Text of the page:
If you remember correctly, last time we talked about Europe, the whole region was pretty much an economic war zone.
Some countries were receiving multibillion-euro bailouts, some countries were begging for multibillion-euro bailouts, and some countries were just hanging out on the outskirts thinking to themselves, “Man, we’re lucky to not be in this mess.”
I feel like I’m writing a “Where Are They Know” type of article. Speaking of which, there are a couple dandies out there from our friends over at Buzzfeed. Did you ever wonder what the cast of the mid-90s classic “Little Giants” is up to? Needless to say, you’ll be shocked as to what “Hot Hands” Hanon is doing with his life now.
So let’s break it down that way and have some fun.
Last seen: Influencing the U.S. stock market like it’s its job, needing some assistance from the European Central Bank (ECB) to help bail them out of a shortfall.
Currently: Spain really isn’t looking much better than it did in the past. As a matter of fact, many analysts are saying that Spain actually sugarcoated how ugly its financial situation actually is. Unemployment is rising like a thermometer in Phoenix in July, rising to 24.6% in September. Furthermore, the budget deficit will reach a higher-than-predicted 7.4%. Spain requested more aid from the ECB to lower borrowing costs and increase investing appeal. Remember when Mario Draghi said he would do “whatever it takes” to save the euro? Yeah, we’ll see about that.
Last seen: Driving down a bumpy road with a new government at the wheel, thinking about ditching the euro and sending the whole global market into a tizzy.
Currently: Quite frankly, not too much has changed in Greece lately. The “troika” of lenders, commissioners, and European Central Bankers dove headfirst today into more negotiations regarding what to do with more than 2 billion euros in disputed austerity cuts. Protestors swarmed the ministry building this morning with good reason: the government handed out 200 billion euros to bankers, but want to cut medicine, treatment, and benefits for the disabled? Things aren’t looking good over there, but it’s all Greek to me anyway (yeah, I went there).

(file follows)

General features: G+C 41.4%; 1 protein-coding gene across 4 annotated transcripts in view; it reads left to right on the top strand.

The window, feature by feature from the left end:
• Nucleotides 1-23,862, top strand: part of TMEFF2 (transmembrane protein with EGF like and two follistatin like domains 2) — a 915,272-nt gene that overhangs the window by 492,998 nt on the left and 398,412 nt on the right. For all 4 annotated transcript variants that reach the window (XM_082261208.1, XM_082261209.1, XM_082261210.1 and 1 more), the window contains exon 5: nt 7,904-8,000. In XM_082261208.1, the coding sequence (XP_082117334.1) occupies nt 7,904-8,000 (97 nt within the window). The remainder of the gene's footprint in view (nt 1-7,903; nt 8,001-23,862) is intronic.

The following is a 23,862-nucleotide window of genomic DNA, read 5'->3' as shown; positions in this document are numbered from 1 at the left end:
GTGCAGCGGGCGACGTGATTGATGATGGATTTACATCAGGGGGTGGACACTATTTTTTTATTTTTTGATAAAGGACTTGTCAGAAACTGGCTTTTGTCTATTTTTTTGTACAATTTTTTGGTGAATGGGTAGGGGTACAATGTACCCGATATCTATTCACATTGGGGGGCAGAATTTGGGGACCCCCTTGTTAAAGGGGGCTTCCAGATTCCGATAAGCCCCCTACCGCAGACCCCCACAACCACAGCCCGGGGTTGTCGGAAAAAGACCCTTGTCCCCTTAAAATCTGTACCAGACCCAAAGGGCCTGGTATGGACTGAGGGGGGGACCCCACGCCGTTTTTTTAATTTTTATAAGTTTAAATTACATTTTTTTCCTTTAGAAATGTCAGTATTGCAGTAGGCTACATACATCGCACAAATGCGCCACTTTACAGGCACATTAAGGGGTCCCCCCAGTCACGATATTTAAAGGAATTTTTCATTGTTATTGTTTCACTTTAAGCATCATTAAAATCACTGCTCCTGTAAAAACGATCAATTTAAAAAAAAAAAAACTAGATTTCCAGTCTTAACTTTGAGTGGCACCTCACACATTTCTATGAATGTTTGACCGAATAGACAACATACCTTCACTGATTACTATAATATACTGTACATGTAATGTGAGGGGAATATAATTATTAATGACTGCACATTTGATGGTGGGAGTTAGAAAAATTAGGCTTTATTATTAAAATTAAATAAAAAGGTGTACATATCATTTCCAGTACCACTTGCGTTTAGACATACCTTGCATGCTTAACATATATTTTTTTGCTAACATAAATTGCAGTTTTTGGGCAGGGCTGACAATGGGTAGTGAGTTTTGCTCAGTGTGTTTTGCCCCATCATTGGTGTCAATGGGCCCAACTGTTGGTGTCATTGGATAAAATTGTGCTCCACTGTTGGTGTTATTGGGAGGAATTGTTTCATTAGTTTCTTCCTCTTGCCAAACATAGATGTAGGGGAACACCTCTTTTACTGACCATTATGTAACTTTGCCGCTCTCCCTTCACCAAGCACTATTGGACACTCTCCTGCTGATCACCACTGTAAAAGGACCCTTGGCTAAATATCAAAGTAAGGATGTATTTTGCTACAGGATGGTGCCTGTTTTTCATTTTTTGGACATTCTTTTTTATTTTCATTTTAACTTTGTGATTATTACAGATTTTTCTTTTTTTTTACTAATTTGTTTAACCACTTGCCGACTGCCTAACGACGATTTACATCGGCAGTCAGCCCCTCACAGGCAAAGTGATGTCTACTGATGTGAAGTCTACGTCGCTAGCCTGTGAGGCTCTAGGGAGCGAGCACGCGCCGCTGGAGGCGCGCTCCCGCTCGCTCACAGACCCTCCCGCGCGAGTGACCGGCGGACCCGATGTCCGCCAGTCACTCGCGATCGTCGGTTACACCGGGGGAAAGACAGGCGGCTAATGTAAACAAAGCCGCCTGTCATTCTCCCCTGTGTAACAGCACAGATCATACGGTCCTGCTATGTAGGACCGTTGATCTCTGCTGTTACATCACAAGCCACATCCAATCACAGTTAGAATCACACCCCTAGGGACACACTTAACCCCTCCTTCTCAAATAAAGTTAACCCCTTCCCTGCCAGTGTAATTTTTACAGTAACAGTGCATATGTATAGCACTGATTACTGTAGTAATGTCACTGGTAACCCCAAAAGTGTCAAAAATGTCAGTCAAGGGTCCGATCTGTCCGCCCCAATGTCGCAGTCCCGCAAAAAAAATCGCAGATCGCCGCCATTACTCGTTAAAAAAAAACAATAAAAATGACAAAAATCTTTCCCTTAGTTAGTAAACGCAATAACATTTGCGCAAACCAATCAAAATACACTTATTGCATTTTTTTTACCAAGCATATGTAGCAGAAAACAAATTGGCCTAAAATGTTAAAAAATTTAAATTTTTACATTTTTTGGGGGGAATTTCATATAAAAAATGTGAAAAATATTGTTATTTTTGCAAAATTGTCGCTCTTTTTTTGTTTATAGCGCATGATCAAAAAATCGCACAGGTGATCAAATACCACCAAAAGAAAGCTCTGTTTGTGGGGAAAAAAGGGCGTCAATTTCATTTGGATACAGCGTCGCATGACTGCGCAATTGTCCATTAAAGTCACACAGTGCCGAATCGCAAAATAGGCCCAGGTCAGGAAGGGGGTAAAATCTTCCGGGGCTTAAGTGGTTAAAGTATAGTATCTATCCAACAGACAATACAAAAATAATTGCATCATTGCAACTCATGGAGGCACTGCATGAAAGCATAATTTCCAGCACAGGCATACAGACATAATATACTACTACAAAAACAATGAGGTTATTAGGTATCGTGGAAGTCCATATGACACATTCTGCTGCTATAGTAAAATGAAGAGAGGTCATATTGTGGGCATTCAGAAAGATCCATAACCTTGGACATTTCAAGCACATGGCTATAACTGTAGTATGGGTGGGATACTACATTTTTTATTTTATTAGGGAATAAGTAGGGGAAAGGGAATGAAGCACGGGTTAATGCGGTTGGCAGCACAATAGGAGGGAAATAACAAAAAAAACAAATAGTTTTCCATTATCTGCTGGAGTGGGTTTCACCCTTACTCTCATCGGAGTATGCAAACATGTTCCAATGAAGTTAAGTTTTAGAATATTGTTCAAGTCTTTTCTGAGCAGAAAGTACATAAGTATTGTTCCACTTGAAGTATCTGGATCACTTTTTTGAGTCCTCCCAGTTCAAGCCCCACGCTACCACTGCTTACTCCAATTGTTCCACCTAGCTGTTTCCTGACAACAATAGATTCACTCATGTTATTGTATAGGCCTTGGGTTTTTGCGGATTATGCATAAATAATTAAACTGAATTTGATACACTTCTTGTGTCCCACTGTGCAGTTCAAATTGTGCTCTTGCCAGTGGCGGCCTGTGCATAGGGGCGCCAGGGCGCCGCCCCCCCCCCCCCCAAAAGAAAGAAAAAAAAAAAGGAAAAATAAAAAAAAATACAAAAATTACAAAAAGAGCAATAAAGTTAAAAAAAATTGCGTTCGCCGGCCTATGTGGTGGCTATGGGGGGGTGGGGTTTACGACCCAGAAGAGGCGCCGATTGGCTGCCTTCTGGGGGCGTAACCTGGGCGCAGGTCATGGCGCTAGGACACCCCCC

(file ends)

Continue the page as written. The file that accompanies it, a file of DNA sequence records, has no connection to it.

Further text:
Last seen: Up to its waist in debt, but not over its head; thrown into the whirlwind that is the European debt crisis.
Currently: The good news from Europe is that Italy’s debt is sustainable. Maria Cannata, the head of Italy’s Debt Management Office, said, “The rates on newly issued debt are low. Lower, for example, than they were in the years before the crisis,” but she cautioned that they are still far from normalcy. For reference, the average costs for issuing debt in Italy were 3.61% in 2011, 4.09% in 2008, and 4.14% in 2007. Everything is fine and dandy today in Italy, but who knows what tomorrow will bring when its neighboring countries are struggling as much as they are.
Where will these three amigos end up in a month? Who knows, but stay tuned and find out!